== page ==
A chemical process refers to the activity in which products chemically react with each other to form new products.
A chemical process is any laboratory or industrial activity in which products chemically react with each other to form new products. The reactions change the structure of the product molecules, rather than adding them in a mixing process. Mixtures can result from these activities, but a chemical change has occurred in one or more of the reacted materials.
Process designs often involve building larger molecules from smaller molecules found in raw materials. Some reactions can break up larger molecules and rearrange them in different ways to produce a final product. Multiple reactions may be necessary to produce a desired molecule and may include additional raw materials or changes in temperature or pressure to cause different products to form. A process can be a single reaction step or an industrial operation creating finished chemicals on a large scale.
Chemicals are produced for the first time on laboratory-scale equipment, both to confirm the necessary steps and to adjust the reaction temperatures and pressures, often necessary for reactions to take place. Many industrial chemical processes take place at high temperatures and/or pressures, but less frequently, reactions can take place at very low pressures or in a vacuum, or at very low temperatures.
Catalysts can be used to aid the chemical reaction when designing a chemical process. These are products that speed up or speed up the reaction, make more of the desired end product compared to other by-products, or, in some cases, allow reactions to take place at lower temperatures or pressures to reduce costs. High pressure or temperature reaction vessels can be expensive to manufacture, so a catalyst can be important when designing chemical plants.
Testing in a pilot plant, or on a small scale, in operations can be the next step in process design. Reaction times, temperatures and pressures must be reviewed and optimized to produce the right chemicals and reduce material waste. Products must be separated and purified in additional steps, and additional reactions may be required before the final product is made. Residual materials need to be determined and ways to neutralize or dispose of them found to minimize environmental problems. Pilot plant testing is important because some lab tests do not work properly when performed on larger equipment and design changes may be required before a full-scale plant is built.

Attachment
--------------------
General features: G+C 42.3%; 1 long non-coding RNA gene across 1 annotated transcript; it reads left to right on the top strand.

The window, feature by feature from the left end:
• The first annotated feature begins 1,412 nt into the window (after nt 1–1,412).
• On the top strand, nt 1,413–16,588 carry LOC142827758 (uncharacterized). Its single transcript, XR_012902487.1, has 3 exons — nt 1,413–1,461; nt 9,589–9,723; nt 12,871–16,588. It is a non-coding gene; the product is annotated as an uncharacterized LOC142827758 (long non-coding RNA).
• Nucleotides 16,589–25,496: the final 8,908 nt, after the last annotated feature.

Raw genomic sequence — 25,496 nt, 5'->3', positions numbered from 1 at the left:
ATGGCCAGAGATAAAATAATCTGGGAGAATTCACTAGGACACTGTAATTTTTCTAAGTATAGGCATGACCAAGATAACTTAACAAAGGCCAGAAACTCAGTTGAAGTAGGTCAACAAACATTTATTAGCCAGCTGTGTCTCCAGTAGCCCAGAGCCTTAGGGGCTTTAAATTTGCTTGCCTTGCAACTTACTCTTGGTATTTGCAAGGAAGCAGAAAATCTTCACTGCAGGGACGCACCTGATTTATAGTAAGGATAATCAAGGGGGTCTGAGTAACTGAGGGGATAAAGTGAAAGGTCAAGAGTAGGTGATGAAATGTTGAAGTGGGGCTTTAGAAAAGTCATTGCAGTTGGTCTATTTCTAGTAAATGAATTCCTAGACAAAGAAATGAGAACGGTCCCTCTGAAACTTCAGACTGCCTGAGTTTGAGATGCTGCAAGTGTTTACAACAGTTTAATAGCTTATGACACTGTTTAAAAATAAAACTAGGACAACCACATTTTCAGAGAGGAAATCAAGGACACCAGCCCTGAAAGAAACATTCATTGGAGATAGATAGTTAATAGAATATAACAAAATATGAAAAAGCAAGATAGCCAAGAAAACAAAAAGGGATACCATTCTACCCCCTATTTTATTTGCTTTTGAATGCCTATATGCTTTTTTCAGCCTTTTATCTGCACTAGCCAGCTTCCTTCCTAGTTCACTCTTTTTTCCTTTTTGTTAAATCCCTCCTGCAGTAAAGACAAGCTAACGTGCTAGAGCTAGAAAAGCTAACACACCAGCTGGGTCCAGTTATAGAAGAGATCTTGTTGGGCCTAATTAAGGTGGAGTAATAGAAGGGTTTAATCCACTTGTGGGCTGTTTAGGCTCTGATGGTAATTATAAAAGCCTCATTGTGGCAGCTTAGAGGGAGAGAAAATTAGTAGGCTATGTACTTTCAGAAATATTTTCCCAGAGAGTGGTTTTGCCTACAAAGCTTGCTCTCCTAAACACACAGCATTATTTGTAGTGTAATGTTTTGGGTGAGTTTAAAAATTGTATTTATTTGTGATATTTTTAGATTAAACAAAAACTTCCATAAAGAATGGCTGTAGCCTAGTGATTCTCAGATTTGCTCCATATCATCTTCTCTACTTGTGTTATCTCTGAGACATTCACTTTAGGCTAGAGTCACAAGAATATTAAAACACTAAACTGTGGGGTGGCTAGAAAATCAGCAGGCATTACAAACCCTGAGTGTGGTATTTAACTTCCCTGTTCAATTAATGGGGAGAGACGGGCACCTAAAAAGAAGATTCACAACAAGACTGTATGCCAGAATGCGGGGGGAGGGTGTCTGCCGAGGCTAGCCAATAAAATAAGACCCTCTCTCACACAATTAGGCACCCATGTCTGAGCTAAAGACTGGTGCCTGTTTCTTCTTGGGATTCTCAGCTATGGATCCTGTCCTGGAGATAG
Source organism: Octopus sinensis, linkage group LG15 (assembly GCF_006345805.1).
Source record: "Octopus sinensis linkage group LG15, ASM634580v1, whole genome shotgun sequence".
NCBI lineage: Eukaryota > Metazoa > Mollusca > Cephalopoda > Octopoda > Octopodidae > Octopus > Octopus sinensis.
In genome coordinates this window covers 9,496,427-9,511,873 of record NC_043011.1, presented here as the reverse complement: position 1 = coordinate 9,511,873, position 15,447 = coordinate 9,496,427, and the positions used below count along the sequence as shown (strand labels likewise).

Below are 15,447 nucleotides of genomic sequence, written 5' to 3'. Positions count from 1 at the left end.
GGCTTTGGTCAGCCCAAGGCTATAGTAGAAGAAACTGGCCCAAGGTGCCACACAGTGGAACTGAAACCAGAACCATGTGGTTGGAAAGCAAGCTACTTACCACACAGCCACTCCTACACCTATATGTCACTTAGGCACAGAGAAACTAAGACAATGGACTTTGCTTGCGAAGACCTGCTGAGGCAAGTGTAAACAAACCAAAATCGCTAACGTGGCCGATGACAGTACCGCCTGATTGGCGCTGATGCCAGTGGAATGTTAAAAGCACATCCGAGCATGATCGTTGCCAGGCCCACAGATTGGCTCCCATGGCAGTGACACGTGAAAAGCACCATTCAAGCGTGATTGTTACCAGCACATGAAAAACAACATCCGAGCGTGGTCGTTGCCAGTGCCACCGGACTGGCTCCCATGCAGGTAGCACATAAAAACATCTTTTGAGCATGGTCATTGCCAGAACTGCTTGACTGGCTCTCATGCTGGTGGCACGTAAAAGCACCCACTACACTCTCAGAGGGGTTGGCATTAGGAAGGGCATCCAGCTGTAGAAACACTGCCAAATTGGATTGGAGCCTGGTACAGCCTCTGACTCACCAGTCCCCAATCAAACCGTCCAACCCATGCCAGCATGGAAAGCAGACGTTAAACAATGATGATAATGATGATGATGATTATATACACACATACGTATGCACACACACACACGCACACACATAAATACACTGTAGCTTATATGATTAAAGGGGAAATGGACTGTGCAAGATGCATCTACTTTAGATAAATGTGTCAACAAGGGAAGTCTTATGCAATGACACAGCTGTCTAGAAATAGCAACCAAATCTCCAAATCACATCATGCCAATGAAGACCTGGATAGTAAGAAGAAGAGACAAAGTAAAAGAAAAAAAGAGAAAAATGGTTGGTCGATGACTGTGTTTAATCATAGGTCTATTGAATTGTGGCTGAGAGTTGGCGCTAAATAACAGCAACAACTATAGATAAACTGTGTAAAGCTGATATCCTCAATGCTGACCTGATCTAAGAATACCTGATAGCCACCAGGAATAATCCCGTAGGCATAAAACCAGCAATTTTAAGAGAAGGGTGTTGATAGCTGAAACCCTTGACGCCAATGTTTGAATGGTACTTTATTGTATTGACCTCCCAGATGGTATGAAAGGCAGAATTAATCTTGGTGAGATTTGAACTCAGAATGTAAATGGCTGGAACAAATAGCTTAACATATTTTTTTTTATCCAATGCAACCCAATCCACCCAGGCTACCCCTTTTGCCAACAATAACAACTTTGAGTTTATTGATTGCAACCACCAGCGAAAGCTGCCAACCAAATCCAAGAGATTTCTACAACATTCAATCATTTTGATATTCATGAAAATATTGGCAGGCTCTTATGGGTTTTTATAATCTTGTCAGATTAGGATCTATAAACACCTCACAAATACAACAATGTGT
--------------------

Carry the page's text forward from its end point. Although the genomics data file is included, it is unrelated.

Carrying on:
A large-scale industrial chemical process can take years to build at great expense, so it is necessary to verify all equipment and process control requirements before construction begins. Chemical plants require raw material supply by train or truck, using tanks for liquids, cylinders or high pressure vessels for gases, and storage space for bags or drums. Reaction tanks or towers are required for the production of raw or unpurified finished products, and all piping, electrical, and instrumentation must be designed to connect all parts of the process. Chemical process designs include methods to separate and recycle unused raw materials back to the front of the process to reduce waste and operating costs.
Once finished products are purified and separated from the chemical process stream, storage may be required until they are shipped to customers. This may include additional tanks for liquids, cylinders for gases, and storage for drums or bags, and some products may have specific storage temperatures or conditions to maintain quality and avoid safety issues. A manufacturer may have trucks or tank cars available to ship large quantities to customers, and these fleets may be owned or leased.
Each reaction in a chemical process is a step, and many can be combined into a complex chain of events called a chemical factory. Chemical process engineers and plant designers carefully consider the interaction of all steps to create an efficient operation. Product quality, energy efficiency and waste minimization are carefully considered in process design and are essential to producing a profitable chemical operation.